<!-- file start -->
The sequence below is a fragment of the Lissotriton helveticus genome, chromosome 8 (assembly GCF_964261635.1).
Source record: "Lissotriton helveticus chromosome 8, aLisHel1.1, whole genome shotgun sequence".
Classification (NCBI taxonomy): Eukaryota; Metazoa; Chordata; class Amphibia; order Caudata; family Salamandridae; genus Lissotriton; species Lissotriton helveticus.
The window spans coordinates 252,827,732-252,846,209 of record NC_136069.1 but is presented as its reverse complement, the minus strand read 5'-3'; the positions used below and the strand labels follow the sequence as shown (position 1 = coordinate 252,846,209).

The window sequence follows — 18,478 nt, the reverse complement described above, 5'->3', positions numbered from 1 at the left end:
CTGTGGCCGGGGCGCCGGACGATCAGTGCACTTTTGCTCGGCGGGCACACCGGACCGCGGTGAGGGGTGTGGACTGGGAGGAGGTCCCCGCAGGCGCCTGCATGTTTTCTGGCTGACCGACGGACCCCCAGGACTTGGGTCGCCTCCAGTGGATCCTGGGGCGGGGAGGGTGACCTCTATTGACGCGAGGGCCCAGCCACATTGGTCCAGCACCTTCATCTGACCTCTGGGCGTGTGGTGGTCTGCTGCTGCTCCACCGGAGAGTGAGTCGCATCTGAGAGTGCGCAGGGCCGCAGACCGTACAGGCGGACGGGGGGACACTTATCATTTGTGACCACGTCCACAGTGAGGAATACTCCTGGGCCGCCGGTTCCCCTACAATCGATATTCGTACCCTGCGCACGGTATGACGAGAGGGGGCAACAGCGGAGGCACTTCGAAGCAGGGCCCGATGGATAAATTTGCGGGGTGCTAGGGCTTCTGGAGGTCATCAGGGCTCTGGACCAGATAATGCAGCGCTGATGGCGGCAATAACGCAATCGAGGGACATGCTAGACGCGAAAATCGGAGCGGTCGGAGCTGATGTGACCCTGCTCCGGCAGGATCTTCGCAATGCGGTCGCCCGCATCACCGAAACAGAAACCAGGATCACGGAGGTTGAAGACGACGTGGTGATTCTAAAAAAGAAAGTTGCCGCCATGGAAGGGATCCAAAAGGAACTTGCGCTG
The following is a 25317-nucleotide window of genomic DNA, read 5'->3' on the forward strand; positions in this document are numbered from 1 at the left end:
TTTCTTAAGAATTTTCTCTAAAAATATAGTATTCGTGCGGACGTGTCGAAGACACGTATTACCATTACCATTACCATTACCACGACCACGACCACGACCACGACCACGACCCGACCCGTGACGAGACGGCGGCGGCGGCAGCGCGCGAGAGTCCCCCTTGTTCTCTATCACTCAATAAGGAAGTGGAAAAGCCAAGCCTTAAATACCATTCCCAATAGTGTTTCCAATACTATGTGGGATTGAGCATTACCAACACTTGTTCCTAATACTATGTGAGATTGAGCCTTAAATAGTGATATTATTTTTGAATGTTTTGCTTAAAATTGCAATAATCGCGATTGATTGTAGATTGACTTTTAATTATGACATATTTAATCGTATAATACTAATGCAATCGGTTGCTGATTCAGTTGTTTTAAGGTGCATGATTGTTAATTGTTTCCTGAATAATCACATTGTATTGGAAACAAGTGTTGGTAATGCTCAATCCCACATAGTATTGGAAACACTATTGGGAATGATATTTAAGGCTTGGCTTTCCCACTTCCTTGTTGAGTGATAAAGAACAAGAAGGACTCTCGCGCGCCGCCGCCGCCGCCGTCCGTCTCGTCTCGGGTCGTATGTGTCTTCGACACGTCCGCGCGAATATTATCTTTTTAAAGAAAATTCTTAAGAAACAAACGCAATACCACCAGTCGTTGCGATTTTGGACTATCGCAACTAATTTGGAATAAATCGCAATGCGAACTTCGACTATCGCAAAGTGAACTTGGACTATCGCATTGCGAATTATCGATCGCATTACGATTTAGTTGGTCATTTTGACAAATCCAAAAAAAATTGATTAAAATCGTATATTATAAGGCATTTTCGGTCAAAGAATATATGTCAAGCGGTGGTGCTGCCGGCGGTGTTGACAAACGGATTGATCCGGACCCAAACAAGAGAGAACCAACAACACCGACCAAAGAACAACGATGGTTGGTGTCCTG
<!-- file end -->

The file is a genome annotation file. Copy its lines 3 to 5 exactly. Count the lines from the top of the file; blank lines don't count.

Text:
Classification (NCBI taxonomy): Eukaryota; Metazoa; Chordata; class Amphibia; order Caudata; family Salamandridae; genus Lissotriton; species Lissotriton helveticus.
The window spans coordinates 252,827,732-252,846,209 of record NC_136069.1 but is presented as its reverse complement, the minus strand read 5'-3'; the positions used below and the strand labels follow the sequence as shown (position 1 = coordinate 252,846,209).

The window sequence follows — 18,478 nt, the reverse complement described above, 5'->3', positions numbered from 1 at the left end: